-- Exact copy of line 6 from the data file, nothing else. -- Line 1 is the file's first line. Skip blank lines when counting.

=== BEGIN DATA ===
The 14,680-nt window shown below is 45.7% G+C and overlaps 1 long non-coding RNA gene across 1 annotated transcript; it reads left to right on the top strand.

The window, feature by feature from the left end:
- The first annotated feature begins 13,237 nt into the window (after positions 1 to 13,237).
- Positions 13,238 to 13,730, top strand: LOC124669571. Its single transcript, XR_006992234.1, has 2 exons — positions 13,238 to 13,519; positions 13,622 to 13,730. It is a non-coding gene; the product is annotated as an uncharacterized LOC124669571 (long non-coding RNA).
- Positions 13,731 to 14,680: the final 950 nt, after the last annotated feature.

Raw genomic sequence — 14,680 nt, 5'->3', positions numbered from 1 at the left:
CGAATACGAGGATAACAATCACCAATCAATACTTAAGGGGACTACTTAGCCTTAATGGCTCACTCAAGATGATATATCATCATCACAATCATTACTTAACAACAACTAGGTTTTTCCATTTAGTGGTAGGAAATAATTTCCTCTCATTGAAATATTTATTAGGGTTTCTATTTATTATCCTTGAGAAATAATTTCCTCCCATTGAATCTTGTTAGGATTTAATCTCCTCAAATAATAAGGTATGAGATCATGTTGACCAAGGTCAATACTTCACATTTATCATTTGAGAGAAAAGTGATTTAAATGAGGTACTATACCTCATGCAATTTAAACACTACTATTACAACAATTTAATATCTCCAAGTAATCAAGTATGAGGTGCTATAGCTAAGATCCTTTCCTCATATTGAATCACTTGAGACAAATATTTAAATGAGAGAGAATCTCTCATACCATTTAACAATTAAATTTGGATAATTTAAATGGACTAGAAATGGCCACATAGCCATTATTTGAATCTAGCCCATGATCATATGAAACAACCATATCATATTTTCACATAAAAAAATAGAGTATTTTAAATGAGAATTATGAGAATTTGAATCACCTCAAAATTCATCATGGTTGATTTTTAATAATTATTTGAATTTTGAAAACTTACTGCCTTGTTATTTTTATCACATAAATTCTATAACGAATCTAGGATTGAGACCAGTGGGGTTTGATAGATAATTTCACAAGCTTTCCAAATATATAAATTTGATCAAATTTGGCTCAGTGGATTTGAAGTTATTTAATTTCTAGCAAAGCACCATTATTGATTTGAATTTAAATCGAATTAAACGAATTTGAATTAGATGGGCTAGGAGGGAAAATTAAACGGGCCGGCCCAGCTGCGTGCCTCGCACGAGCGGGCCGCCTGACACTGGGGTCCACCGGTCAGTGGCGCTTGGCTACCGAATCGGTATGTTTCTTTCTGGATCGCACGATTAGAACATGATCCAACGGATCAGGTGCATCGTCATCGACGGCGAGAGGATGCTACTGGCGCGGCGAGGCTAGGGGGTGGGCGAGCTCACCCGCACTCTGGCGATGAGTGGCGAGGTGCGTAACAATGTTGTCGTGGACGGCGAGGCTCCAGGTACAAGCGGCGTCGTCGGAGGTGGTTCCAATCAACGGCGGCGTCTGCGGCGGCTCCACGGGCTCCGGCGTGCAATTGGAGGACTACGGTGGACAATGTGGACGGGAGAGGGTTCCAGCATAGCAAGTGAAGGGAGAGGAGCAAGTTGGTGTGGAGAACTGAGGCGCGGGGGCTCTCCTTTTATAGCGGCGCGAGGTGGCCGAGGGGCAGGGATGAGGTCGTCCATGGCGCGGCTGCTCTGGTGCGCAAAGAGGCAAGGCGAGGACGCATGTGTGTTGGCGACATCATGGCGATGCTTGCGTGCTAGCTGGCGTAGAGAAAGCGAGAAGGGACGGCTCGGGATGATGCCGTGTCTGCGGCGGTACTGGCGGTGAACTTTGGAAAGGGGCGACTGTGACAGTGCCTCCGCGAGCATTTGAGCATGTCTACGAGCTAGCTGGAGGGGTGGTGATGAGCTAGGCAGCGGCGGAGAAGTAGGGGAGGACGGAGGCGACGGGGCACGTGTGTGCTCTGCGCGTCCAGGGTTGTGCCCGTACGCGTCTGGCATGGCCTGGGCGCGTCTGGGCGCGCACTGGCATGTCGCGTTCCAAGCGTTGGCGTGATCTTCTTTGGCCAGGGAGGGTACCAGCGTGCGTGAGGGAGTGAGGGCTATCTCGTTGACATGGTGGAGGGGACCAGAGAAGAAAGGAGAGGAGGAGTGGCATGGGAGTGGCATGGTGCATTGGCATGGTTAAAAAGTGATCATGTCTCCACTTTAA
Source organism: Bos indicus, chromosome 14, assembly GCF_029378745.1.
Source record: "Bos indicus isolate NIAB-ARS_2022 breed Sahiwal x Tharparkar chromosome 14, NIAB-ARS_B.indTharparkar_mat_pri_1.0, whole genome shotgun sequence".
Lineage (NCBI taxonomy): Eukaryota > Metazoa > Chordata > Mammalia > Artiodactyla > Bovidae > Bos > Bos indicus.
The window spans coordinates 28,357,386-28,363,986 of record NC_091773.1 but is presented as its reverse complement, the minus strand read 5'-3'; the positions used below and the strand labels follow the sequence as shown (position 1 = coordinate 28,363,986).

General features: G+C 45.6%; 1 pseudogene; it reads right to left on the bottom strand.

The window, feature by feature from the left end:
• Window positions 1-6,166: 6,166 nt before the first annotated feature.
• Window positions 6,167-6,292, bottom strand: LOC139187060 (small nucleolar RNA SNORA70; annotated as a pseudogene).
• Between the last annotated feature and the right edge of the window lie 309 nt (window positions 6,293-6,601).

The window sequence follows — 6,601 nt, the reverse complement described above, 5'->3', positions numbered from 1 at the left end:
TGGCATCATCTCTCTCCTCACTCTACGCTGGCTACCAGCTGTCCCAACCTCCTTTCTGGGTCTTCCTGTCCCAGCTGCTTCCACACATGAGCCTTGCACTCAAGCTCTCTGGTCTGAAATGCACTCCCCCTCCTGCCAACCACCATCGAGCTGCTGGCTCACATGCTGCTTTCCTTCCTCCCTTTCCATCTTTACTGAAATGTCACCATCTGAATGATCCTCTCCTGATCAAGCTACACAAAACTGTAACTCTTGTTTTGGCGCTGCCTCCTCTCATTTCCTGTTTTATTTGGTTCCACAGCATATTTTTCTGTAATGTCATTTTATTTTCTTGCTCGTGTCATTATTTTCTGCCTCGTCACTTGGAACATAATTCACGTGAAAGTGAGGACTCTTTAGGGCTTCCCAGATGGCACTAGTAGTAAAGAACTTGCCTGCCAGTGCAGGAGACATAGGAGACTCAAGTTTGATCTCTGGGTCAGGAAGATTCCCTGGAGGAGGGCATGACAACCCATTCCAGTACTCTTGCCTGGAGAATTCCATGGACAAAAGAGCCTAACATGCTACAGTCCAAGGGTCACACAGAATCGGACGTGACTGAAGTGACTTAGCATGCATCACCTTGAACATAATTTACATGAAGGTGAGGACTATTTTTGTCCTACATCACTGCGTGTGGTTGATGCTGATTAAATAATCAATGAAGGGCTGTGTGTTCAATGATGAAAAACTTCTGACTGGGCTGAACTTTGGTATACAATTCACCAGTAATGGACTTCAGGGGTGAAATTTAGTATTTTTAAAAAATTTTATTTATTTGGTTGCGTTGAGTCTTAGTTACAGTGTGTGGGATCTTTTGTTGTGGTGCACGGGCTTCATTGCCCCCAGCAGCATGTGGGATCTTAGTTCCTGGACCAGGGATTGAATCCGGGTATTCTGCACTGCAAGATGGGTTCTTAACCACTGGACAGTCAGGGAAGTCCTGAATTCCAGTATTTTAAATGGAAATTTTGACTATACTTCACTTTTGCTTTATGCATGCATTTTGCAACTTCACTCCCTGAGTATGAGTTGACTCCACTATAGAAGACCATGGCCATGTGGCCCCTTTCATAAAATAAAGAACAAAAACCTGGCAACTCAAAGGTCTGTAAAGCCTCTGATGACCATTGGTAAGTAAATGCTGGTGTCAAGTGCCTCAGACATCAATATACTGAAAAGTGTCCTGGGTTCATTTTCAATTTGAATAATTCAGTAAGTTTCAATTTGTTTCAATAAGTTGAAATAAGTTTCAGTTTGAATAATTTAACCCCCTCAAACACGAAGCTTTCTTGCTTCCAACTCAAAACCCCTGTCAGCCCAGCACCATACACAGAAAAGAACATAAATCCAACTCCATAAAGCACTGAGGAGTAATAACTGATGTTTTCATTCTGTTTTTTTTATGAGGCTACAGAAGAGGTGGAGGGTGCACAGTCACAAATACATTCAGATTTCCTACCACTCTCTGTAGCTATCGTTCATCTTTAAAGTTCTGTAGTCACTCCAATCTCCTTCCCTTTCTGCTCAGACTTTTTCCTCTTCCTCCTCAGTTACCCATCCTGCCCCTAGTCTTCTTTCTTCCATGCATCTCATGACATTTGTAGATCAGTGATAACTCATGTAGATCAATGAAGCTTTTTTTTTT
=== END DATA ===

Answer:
Raw genomic sequence — 14,680 nt, 5'->3', positions numbered from 1 at the left: